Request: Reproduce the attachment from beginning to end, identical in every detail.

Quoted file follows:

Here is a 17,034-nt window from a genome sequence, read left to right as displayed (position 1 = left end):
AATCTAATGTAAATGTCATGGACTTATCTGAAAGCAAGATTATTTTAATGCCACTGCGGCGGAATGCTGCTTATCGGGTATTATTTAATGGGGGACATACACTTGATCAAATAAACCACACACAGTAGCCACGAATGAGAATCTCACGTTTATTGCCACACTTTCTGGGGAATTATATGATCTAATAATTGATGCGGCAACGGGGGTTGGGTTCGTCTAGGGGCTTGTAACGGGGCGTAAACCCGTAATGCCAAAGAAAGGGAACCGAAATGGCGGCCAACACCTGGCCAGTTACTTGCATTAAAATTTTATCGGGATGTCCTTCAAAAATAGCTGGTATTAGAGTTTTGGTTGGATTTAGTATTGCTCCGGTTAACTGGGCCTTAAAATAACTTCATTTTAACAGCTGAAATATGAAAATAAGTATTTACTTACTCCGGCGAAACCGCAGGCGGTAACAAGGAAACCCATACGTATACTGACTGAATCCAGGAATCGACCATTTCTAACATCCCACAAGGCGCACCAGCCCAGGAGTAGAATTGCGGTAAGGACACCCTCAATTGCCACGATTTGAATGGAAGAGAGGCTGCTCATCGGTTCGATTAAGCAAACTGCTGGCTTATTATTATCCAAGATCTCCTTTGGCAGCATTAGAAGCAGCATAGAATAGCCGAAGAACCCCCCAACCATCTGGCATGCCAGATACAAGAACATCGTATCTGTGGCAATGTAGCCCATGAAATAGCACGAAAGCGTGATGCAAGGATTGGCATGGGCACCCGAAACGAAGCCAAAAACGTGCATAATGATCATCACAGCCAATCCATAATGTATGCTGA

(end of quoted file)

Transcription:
Here is a 17,034-nt window from a genome sequence, read left to right as displayed (position 1 = left end):
AATCTAATGTAAATGTCATGGACTTATCTGAAAGCAAGATTATTTTAATGCCACTGCGGCGGAATGCTGCTTATCGGGTATTATTTAATGGGGGACATACACTTGATCAAATAAACCACACACAGTAGCCACGAATGAGAATCTCACGTTTATTGCCACACTTTCTGGGGAATTATATGATCTAATAATTGATGCGGCAACGGGGGTTGGGTTCGTCTAGGGGCTTGTAACGGGGCGTAAACCCGTAATGCCAAAGAAAGGGAACCGAAATGGCGGCCAACACCTGGCCAGTTACTTGCATTAAAATTTTATCGGGATGTCCTTCAAAAATAGCTGGTATTAGAGTTTTGGTTGGATTTAGTATTGCTCCGGTTAACTGGGCCTTAAAATAACTTCATTTTAACAGCTGAAATATGAAAATAAGTATTTACTTACTCCGGCGAAACCGCAGGCGGTAACAAGGAAACCCATACGTATACTGACTGAATCCAGGAATCGACCATTTCTAACATCCCACAAGGCGCACCAGCCCAGGAGTAGAATTGCGGTAAGGACACCCTCAATTGCCACGATTTGAATGGAAGAGAGGCTGCTCATCGGTTCGATTAAGCAAACTGCTGGCTTATTATTATCCAAGATCTCCTTTGGCAGCATTAGAAGCAGCATAGAATAGCCGAAGAACCCCCCAACCATCTGGCATGCCAGATACAAGAACATCGTATCTGTGGCAATGTAGCCCATGAAATAGCACGAAAGCGTGATGCAAGGATTGGCATGGGCACCCGAAACGAAGCCAAAAACGTGCATAATGATCATCACAGCCAATCCATAATGTATGCTGA